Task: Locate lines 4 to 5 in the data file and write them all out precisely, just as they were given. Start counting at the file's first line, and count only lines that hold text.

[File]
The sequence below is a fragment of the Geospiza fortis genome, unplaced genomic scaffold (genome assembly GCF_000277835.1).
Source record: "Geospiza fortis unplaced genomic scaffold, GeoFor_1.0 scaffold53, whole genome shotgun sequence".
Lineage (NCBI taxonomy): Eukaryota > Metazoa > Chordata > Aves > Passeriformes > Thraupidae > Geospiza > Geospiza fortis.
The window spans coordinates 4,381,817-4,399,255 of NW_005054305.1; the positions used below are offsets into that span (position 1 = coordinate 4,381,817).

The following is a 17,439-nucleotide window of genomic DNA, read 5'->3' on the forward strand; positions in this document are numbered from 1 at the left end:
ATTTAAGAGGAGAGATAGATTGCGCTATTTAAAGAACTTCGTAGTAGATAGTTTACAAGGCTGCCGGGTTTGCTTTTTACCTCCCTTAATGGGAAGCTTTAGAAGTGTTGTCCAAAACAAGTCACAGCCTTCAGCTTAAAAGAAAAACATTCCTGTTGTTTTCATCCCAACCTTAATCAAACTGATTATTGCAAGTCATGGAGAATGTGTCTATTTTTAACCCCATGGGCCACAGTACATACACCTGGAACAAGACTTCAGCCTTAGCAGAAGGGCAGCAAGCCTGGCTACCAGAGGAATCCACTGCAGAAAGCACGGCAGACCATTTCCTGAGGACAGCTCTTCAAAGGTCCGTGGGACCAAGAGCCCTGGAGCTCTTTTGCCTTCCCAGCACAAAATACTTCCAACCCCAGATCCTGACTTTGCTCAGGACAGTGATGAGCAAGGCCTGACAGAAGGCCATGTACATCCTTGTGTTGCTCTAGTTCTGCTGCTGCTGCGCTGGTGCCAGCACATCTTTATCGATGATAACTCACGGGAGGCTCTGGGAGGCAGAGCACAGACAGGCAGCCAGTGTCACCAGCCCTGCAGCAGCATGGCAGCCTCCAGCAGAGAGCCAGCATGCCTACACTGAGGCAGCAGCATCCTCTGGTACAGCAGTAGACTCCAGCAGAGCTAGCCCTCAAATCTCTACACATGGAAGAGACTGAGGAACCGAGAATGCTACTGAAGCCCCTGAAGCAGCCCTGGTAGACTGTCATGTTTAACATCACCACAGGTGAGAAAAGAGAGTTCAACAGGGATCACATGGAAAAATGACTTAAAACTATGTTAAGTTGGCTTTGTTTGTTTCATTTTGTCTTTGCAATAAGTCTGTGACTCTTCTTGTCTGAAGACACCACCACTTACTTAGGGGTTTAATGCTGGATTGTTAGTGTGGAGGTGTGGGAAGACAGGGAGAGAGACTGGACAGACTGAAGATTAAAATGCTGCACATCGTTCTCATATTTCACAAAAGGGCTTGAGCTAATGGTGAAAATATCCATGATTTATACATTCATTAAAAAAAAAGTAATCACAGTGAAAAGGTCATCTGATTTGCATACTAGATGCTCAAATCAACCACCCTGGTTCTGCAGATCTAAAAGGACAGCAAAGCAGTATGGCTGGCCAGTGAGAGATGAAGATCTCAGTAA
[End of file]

The window spans coordinates 4,381,817-4,399,255 of NW_005054305.1; the positions used below are offsets into that span (position 1 = coordinate 4,381,817).

The following is a 17,439-nucleotide window of genomic DNA, read 5'->3' on the forward strand; positions in this document are numbered from 1 at the left end: